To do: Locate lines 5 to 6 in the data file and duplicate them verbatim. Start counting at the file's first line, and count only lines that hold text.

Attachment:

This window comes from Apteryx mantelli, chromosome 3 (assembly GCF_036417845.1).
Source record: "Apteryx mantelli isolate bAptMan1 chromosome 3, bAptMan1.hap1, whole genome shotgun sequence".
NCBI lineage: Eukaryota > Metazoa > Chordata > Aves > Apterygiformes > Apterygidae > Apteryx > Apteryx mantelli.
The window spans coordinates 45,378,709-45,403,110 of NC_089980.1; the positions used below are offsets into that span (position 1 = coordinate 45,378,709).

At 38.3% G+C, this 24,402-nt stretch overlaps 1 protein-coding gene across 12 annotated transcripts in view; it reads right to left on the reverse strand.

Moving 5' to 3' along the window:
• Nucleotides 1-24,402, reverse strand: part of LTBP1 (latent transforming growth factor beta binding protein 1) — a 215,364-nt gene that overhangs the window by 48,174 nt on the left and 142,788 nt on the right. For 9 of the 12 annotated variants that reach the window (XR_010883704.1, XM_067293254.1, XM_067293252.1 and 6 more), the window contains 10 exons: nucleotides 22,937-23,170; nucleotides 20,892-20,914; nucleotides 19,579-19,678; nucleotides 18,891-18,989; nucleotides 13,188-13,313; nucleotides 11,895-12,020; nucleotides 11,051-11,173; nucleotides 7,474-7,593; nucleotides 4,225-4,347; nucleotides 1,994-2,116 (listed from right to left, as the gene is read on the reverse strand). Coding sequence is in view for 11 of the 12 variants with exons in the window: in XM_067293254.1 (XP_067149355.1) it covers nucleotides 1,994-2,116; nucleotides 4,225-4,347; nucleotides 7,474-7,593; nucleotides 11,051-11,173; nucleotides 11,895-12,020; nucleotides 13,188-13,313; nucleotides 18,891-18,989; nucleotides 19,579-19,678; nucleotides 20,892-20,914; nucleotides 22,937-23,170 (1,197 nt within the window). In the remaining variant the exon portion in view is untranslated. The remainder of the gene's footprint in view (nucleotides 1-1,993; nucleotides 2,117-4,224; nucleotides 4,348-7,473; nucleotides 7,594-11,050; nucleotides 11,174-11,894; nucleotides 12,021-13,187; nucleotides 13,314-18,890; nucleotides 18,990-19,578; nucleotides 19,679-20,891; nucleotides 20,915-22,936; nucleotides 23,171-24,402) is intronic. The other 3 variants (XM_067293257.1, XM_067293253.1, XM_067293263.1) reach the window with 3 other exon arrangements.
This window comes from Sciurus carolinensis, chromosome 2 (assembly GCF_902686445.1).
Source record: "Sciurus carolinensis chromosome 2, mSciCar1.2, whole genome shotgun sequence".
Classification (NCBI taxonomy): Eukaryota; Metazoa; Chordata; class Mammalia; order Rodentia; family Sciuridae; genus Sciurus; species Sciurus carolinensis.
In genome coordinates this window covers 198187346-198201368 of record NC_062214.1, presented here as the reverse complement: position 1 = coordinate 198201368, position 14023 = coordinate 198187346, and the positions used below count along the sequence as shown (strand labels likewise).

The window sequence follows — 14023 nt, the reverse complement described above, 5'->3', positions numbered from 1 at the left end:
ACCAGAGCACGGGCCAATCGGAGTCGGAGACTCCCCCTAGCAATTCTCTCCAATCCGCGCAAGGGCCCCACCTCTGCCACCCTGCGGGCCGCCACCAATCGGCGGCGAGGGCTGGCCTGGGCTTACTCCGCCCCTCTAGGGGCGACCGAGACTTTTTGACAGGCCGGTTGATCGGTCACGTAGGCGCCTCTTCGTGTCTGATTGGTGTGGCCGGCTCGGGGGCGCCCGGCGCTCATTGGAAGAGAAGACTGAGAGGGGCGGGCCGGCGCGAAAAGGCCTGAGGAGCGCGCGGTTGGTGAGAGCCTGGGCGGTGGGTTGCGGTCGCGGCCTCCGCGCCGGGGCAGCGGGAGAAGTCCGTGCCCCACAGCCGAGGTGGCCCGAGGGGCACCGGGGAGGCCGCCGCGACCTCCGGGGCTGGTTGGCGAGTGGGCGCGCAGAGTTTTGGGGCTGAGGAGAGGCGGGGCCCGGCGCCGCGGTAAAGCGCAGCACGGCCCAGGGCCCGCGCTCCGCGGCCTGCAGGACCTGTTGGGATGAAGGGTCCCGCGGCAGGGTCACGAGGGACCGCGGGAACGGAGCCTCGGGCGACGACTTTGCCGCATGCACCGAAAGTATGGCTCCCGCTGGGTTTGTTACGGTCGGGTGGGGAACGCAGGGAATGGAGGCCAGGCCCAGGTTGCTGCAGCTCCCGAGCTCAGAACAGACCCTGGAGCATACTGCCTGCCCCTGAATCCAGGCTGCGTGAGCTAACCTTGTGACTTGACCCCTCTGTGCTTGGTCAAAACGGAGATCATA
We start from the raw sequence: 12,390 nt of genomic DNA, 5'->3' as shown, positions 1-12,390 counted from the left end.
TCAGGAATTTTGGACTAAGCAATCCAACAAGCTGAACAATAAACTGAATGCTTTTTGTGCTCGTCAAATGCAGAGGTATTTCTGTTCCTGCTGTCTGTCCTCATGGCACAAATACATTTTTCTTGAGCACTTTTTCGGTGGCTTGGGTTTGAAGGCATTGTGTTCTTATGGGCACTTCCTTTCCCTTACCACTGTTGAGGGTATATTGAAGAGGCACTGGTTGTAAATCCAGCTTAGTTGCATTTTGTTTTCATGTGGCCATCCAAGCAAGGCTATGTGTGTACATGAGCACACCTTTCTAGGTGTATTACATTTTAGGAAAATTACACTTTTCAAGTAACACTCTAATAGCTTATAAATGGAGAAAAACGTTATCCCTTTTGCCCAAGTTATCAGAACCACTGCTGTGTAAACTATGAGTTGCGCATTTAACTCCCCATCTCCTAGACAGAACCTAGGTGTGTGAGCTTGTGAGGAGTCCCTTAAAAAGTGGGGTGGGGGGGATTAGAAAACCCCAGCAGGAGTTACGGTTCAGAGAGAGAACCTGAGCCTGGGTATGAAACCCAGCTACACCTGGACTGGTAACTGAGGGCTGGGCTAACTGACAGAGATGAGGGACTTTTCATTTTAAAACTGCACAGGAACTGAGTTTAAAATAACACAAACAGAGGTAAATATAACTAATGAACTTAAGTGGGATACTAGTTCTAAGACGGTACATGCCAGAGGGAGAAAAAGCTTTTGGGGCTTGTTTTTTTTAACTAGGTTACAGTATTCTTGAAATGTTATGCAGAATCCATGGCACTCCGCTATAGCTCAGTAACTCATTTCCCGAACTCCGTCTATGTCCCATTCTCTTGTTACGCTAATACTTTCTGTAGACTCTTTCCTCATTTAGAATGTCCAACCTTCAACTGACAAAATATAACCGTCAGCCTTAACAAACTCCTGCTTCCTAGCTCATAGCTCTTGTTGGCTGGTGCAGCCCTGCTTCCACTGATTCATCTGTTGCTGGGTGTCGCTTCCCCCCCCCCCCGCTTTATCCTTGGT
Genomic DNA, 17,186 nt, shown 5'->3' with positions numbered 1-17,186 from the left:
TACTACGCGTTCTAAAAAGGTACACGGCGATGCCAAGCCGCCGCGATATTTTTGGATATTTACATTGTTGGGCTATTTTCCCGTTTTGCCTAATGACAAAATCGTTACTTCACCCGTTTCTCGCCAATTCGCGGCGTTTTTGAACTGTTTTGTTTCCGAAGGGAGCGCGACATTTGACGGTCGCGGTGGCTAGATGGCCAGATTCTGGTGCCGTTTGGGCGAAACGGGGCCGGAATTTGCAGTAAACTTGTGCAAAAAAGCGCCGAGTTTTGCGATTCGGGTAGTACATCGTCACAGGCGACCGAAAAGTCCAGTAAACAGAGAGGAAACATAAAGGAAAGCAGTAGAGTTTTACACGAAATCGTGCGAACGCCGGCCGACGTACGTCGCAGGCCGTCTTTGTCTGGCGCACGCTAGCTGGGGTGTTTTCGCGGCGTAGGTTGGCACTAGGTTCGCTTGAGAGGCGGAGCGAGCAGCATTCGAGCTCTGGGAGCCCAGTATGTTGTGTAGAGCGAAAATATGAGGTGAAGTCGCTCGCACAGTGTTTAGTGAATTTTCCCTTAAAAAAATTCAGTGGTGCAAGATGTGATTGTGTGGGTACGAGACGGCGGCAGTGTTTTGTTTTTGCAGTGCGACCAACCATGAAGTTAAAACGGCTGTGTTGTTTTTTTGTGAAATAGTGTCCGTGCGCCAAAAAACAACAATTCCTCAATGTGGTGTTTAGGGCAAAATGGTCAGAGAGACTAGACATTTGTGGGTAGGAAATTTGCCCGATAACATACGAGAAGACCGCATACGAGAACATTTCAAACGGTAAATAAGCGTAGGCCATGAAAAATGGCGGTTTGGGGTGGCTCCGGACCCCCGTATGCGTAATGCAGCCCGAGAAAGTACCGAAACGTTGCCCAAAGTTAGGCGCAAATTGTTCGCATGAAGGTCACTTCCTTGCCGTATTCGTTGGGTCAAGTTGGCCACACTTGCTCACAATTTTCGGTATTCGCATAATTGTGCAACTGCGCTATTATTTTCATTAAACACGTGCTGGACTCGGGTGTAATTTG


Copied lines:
At 38.3% G+C, this 24,402-nt stretch overlaps 1 protein-coding gene across 12 annotated transcripts in view; it reads right to left on the reverse strand.

Moving 5' to 3' along the window: